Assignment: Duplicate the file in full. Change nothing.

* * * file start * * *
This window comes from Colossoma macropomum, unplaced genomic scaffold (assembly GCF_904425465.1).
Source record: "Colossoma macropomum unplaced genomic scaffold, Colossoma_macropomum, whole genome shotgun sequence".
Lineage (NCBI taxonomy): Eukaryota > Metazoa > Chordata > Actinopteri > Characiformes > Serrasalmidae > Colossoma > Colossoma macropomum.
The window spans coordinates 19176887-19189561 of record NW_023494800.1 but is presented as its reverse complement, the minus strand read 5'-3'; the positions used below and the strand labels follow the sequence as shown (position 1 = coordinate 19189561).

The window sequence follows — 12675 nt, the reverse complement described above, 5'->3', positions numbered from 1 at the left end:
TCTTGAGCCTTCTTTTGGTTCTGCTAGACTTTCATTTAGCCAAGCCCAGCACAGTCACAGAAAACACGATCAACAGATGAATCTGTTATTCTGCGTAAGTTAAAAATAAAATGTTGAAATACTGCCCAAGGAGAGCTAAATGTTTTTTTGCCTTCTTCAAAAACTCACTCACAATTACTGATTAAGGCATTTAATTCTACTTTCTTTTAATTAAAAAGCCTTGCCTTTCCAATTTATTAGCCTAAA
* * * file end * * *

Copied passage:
This window comes from Colossoma macropomum, unplaced genomic scaffold (assembly GCF_904425465.1).
Source record: "Colossoma macropomum unplaced genomic scaffold, Colossoma_macropomum, whole genome shotgun sequence".
Lineage (NCBI taxonomy): Eukaryota > Metazoa > Chordata > Actinopteri > Characiformes > Serrasalmidae > Colossoma > Colossoma macropomum.
The window spans coordinates 19176887-19189561 of record NW_023494800.1 but is presented as its reverse complement, the minus strand read 5'-3'; the positions used below and the strand labels follow the sequence as shown (position 1 = coordinate 19189561).

The window sequence follows — 12675 nt, the reverse complement described above, 5'->3', positions numbered from 1 at the left end:
TCTTGAGCCTTCTTTTGGTTCTGCTAGACTTTCATTTAGCCAAGCCCAGCACAGTCACAGAAAACACGATCAACAGATGAATCTGTTATTCTGCGTAAGTTAAAAATAAAATGTTGAAATACTGCCCAAGGAGAGCTAAATGTTTTTTTGCCTTCTTCAAAAACTCACTCACAATTACTGATTAAGGCATTTAATTCTACTTTCTTTTAATTAAAAAGCCTTGCCTTTCCAATTTATTAGCCTAAA